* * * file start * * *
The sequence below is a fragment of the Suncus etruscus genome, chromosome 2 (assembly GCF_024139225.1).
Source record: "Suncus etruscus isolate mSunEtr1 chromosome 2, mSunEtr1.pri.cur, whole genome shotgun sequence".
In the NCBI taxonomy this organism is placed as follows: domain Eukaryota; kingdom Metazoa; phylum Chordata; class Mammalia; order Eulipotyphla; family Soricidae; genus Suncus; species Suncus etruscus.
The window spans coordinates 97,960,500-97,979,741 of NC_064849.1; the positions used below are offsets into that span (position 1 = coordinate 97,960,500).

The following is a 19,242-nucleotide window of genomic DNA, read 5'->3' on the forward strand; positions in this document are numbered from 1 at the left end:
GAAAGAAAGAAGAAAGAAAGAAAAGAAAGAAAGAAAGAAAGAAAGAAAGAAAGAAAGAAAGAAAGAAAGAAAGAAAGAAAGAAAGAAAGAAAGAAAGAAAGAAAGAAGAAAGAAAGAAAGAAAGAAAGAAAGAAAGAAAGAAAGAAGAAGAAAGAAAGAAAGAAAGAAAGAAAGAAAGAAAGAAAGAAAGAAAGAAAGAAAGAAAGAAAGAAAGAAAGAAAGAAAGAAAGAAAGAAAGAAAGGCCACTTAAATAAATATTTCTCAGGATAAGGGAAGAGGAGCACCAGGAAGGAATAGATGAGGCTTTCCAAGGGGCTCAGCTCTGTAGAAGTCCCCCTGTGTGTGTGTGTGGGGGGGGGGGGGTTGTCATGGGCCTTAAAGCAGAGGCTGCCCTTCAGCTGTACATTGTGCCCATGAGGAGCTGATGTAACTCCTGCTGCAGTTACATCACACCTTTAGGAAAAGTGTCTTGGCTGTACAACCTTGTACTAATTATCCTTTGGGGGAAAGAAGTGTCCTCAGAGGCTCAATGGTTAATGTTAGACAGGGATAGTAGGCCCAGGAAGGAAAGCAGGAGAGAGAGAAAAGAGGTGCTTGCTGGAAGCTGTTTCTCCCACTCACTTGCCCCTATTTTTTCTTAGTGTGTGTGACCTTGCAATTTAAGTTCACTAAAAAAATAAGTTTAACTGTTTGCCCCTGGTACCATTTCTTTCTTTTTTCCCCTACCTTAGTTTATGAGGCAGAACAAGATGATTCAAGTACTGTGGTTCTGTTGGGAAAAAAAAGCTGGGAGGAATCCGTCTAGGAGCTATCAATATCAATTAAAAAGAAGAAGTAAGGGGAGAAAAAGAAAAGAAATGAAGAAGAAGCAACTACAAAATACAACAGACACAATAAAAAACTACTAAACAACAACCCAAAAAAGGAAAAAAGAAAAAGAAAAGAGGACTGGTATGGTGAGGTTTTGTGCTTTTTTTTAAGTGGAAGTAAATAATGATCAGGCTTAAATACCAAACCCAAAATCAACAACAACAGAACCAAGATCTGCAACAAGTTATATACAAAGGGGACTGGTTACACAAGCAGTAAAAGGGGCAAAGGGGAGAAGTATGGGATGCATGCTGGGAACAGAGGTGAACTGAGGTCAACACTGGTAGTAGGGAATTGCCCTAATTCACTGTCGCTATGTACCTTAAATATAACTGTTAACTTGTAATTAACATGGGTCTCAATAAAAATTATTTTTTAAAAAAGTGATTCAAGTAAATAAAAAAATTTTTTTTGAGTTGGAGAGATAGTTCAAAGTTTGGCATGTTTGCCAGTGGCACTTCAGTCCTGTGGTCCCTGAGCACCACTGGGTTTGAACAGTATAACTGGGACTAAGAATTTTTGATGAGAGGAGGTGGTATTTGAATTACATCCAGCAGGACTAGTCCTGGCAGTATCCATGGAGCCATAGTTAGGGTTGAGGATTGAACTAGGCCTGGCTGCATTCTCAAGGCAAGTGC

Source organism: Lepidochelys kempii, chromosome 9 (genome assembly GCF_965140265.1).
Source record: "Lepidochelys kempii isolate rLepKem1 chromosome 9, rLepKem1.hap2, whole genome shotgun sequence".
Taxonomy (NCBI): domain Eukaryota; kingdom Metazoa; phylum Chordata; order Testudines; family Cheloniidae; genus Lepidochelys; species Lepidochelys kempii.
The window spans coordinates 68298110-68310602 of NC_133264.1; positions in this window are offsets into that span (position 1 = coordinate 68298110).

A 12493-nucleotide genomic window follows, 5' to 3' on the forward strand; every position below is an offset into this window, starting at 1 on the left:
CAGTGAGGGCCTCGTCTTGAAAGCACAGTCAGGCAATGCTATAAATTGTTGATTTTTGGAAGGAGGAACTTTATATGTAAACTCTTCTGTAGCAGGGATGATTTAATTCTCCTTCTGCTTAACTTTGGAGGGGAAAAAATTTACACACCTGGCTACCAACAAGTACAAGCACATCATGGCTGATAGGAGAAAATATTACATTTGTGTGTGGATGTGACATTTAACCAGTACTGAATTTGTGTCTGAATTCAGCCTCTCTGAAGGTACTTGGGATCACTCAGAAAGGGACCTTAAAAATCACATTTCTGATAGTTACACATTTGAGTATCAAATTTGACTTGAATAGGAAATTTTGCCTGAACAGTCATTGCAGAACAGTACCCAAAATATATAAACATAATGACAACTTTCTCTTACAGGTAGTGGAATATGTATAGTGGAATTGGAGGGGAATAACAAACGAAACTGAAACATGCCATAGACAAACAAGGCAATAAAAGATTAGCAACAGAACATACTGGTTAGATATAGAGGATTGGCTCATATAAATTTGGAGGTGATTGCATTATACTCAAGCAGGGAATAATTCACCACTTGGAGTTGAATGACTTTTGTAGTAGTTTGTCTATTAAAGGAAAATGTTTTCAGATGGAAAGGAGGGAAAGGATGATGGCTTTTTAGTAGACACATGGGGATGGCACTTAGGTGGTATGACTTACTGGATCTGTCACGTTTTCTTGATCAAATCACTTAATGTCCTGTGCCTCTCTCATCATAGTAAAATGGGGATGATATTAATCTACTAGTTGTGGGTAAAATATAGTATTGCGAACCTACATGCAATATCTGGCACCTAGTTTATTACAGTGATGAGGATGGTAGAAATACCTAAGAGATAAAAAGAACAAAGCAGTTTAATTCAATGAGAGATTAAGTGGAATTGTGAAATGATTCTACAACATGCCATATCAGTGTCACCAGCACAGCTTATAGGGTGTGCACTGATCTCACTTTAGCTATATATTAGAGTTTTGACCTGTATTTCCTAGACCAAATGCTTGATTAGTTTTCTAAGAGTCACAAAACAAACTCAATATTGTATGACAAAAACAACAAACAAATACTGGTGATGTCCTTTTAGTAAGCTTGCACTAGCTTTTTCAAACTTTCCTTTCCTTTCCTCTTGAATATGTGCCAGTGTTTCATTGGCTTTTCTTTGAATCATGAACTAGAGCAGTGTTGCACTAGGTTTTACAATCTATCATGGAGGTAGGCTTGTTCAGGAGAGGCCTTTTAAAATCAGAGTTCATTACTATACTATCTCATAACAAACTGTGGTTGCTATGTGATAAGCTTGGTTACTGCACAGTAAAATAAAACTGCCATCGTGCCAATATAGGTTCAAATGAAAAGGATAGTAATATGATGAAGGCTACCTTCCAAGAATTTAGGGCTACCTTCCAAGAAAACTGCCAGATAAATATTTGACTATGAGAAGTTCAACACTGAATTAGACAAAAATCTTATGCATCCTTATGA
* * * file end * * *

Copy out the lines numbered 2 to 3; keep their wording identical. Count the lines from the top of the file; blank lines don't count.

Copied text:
Source record: "Suncus etruscus isolate mSunEtr1 chromosome 2, mSunEtr1.pri.cur, whole genome shotgun sequence".
In the NCBI taxonomy this organism is placed as follows: domain Eukaryota; kingdom Metazoa; phylum Chordata; class Mammalia; order Eulipotyphla; family Soricidae; genus Suncus; species Suncus etruscus.